Despite being one of the more prolific producers around (a la early Switchfoot for Christians and The Civil Wars for mainstream audiences), Charlie Peacock has maintained a fairly low-key artistic career for the past couple decades. Of course, his collaborative efforts with pop/rock outfits disguise what makes up much of his discography: jazz fusion. This might help to explain Peacock's lack of widespread popularity, but the eclectic instrumentation, pristine production, and staggering layering of themes on When Light Flashes Help Is On The Way proves that his unique musical touch should be heard by everyone.
Initial listens of this instrumental album may come and go without leaving much of an impact. The amount of improvisation (particularly on tracks 1-3) and lack of specific moments of musical unity might not grab people at first, but that only means that this is an album that demands close scrutiny. Listening to a somewhat float-y tune like "Automatt" works best with good headphones in order to grasp the insane amount of motives that the violin, guitars, keys, and saxophone parts all have.
The overwhelming depth throughout these songs is a testament to both the virtuosic level of collective musicianship as well as Peacock's keenness of seemingly disparate instruments harmoniously coming together. "Wendell Berry In The Fields At Night" begins with boomy toms and electronic glitches but eventually a reverb-drenched guitar, mandolin, saxophone, rhodes keys, and even an accordion become integral to the DNA of the track. It's a wonder that Peacock is able to combine these timbres into something that still feels explicitly jazz-y amidst a collection of catchy themes and an extended string of solos. Even more impressive is the fact that the track works within a single atmosphere the entire time: a groovy 4-bar loop held down by the drums and bass all the way through.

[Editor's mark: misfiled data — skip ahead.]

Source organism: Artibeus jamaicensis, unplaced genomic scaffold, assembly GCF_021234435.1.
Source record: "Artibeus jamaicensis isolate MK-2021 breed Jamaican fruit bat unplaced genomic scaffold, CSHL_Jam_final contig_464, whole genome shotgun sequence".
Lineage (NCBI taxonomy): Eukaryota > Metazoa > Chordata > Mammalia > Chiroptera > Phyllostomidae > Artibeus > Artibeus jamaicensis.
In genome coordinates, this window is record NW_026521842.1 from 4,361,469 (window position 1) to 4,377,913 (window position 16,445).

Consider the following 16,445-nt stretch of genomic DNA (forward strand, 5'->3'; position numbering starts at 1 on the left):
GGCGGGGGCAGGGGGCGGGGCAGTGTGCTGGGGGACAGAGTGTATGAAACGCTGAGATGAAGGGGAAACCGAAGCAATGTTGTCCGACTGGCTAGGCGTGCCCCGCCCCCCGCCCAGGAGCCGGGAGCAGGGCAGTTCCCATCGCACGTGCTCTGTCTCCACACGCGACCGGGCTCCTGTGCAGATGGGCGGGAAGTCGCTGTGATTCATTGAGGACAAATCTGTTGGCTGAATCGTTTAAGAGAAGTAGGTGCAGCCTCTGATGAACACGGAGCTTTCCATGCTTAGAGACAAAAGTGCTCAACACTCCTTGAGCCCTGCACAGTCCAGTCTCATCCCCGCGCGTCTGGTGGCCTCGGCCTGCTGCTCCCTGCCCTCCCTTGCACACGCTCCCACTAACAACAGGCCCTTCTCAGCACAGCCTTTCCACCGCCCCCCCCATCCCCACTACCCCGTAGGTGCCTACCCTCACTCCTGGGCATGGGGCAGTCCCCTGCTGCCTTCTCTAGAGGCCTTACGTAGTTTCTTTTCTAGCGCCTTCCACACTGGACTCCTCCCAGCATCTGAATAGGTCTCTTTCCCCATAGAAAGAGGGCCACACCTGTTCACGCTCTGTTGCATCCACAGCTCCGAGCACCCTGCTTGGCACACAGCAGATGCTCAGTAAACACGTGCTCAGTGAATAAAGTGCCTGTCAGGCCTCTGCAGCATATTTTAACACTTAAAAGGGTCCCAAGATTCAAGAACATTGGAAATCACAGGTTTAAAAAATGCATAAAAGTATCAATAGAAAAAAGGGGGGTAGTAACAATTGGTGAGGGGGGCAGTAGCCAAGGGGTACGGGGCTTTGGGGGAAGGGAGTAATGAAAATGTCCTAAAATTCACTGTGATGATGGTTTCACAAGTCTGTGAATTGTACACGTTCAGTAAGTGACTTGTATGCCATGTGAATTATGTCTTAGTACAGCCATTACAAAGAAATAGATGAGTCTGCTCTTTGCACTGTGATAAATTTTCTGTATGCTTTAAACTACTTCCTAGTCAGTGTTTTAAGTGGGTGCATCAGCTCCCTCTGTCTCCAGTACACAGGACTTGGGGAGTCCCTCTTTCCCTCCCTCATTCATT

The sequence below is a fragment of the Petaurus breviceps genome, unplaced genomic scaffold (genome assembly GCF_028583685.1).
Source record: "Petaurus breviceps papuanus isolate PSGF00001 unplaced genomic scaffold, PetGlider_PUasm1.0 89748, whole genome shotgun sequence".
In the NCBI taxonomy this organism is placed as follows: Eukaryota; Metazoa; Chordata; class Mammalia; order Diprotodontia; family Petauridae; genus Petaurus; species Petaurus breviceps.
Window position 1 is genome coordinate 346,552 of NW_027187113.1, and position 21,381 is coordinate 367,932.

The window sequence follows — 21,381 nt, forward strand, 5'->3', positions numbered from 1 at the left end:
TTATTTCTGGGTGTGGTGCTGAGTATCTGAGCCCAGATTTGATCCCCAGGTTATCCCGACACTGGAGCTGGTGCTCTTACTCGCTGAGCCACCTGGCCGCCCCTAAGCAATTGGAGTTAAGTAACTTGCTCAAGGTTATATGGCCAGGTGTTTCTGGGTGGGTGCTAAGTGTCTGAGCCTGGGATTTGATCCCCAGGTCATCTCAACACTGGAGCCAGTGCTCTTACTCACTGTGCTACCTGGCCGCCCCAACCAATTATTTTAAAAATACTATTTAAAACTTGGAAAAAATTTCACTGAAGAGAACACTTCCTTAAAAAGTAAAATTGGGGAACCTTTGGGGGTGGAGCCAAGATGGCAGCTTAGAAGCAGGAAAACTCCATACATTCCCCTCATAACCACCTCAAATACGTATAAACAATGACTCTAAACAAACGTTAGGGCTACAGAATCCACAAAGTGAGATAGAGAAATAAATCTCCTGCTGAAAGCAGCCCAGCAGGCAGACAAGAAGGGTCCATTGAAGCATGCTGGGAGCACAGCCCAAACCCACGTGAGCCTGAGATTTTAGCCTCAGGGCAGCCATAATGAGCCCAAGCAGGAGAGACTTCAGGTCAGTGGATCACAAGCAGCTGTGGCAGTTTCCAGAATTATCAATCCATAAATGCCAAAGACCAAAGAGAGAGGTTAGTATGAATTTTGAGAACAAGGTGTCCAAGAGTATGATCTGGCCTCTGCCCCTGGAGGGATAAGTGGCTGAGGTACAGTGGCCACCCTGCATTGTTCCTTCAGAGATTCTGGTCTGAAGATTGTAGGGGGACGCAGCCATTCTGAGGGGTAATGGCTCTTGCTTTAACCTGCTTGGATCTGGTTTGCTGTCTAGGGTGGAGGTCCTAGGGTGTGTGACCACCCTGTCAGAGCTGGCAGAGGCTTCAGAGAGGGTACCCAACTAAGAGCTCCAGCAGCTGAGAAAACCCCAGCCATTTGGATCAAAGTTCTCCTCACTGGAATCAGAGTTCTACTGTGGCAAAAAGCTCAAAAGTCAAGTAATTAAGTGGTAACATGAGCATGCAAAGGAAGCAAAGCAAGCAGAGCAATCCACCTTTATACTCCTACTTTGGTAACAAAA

The first few compositions fit within this improvisational, endless groove idea, but the abrupt shift in tone to an arrangement of Daniel Lanois' "Still Water" provides a welcome change. This easy-going, nostalgic tone is then immediately abandoned for an atonal exercise in dexterity on "Samuel And The Iceland Indigo." The next two tracks paint a very sullen sonic landscape before finishing with "Gift Economy" - a return to improvisation with a rock anthem twist. These sudden deviations in mood can be quite jarring, but they also seem to create a narrative out of a 40-minute jazz album that makes it feel complete.
Ever the intentional producer, Peacock has assembled a group of compositions that can appease jazz fans due to its improvisatory nature, general music fans due to its diverse instrumentation, and probably everyone due to its amount of impressive musicality. There is a lot to love here, and even if the style isn't in your wheelhouse, I'd recommend giving this one a listen just for the sake of being inevitably awed.- Review date: 2/12/18, written by Mason Haynie of Jesusfreakhideout.com
Record Label: Twenty Ten Music
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